Apple Finally Releases Aperture 3


A month ago I vented about Aperture 2’s stagnation, and many of you rallied along with me. Well everyone can stow their torches and pitchforks — Aperture 3 has finally been released today by Apple. With over 200 new features, the latest version of Apple’s professional photo processing and organization software should have something to please everyone.

The fairly obvious improvements like Faces, Places and 64-bit architecture (for Snow Leopard users with Core 2 Duo Processors) are there, of course. But there are so many cool new features — I won’t touch on all of them here — I had to mention a few.

  • Backup on Import Smart & necessary!
    Automatically back up your master images to a second drive during import, freeing you from the need to perform a separate, manual backup.
  • Color Labels
    Apply up to eight different color-coded labels to images to organize and group them. Add a custom name for each color label in Aperture preferences. Simple keyboard shortcuts allow you to apply labels using the keyboard.
  • Fast Library Switching
    Close one Aperture library and open another on the fly by selecting the desired library from the Switch to Library submenu — no need to quit and restart Aperture.
  • Focus Points
    Hover over the Focus Points button in the Camera Info pane to see the focus points used by your camera to autofocus the image. You can also click the button to turn the display of focus points on or off.
  • Nondestructive Brushes YES!!!!
    Make nondestructive image enhancements to specific areas of any photo using new adjustment brushes. Use brush strokes to modify — brush in or brush away — most of the standard image adjustments available in the Adjustments inspector. You can control the size, softness, and strength of each brush with intuitive sliders.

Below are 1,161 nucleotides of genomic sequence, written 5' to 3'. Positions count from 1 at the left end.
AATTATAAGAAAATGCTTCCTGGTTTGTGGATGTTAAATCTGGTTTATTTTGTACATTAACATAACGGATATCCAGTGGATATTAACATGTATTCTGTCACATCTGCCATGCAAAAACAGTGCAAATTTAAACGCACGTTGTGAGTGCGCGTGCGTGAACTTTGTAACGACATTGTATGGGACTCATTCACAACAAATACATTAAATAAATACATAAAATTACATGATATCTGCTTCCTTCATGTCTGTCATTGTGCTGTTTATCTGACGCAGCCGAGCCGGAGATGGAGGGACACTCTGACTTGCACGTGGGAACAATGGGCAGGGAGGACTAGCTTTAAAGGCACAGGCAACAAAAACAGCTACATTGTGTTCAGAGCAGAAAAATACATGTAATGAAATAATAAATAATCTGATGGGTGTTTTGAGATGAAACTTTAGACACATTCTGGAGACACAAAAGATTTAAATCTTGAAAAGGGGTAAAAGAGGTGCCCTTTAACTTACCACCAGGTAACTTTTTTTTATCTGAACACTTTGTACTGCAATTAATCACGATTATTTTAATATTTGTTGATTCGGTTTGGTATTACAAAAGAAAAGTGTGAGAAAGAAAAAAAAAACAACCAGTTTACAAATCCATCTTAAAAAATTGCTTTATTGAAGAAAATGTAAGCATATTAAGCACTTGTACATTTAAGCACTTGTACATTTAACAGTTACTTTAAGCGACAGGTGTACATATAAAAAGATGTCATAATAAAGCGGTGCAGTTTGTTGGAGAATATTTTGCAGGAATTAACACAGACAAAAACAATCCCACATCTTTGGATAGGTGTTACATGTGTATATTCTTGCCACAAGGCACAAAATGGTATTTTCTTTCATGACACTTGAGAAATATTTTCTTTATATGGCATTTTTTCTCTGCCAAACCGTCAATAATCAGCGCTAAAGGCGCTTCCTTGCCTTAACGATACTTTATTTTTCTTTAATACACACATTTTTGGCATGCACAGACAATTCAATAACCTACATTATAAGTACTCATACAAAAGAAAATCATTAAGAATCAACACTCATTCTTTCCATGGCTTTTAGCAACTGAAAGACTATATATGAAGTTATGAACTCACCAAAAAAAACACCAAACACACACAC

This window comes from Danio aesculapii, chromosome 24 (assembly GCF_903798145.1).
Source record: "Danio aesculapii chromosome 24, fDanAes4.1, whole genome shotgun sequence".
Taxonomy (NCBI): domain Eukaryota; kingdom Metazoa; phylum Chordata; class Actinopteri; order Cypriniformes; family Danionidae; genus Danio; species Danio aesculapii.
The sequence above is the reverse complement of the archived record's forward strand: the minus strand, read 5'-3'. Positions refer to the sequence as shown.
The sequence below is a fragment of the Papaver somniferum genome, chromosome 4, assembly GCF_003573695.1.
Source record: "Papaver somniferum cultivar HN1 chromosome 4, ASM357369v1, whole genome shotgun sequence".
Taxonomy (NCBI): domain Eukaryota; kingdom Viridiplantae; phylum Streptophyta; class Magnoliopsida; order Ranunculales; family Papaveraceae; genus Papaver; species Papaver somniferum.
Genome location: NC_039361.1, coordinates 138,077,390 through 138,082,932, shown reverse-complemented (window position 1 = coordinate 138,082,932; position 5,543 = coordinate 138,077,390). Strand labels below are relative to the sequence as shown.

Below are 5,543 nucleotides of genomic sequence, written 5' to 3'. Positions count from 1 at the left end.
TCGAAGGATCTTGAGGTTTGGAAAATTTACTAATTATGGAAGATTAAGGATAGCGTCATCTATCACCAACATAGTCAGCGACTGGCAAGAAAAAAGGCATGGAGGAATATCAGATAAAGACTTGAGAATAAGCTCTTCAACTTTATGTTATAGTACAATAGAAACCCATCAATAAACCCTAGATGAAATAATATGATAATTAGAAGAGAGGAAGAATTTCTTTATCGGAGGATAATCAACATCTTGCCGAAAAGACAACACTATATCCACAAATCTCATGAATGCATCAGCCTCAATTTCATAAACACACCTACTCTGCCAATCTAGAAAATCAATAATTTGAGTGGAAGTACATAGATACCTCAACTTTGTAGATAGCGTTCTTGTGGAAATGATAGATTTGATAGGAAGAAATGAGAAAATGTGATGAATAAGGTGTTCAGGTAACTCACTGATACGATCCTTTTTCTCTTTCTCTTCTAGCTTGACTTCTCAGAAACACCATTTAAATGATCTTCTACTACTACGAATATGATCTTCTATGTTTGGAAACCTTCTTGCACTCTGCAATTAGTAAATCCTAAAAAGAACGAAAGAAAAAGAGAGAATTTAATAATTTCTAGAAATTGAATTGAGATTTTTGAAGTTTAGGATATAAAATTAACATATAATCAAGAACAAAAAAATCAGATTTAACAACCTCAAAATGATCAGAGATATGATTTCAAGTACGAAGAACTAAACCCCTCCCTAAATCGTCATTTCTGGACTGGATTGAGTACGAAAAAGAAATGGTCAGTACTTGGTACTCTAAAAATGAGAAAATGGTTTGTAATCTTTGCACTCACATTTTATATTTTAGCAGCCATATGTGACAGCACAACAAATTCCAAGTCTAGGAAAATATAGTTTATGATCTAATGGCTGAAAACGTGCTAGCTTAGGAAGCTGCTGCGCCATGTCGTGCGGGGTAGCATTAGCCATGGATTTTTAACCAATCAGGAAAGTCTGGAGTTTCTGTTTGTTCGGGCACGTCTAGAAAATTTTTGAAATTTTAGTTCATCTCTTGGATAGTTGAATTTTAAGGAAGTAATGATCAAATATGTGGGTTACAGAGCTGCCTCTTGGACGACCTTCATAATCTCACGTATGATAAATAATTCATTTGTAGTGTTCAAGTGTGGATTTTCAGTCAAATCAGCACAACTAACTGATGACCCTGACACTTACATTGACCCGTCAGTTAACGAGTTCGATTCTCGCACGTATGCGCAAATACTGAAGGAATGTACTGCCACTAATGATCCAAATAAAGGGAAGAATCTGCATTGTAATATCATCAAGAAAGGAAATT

• Create Multiple Instances of Adjustments
    Apply multiple adjustments of a single type to different parts of an image by creating multiple adjustment bricks for each adjustment. For example, set one Levels adjustment to create the perfect sky. Then add another Levels adjustment brick to selectively perfect skin tones. To add a new instance of an adjustment, choose the Add New option from the Action pop-up menu in each adjustment brick.
  • Support for GPS Track Logs
    In Aperture, you can easily assign locations to photos by importing the track log from a GPS receiver. Then simply drag photos onto the track to have Aperture sync the photos to the location data in the track log. You can also reset the time zone of the track in Aperture.

So yeah, that’s maybe more than a few features I listed, but believe me, there’s plenty to get excited about with Aperture 3. Try it out for free for 30 days, and then if you’re upgrading, pay $99, or $199 for a new user license. (If you’re thinking about picking Aperture up, check out the new ‘in-action’ videos of it here.) We can breathe easy, folks — it looks like our day has finally come.

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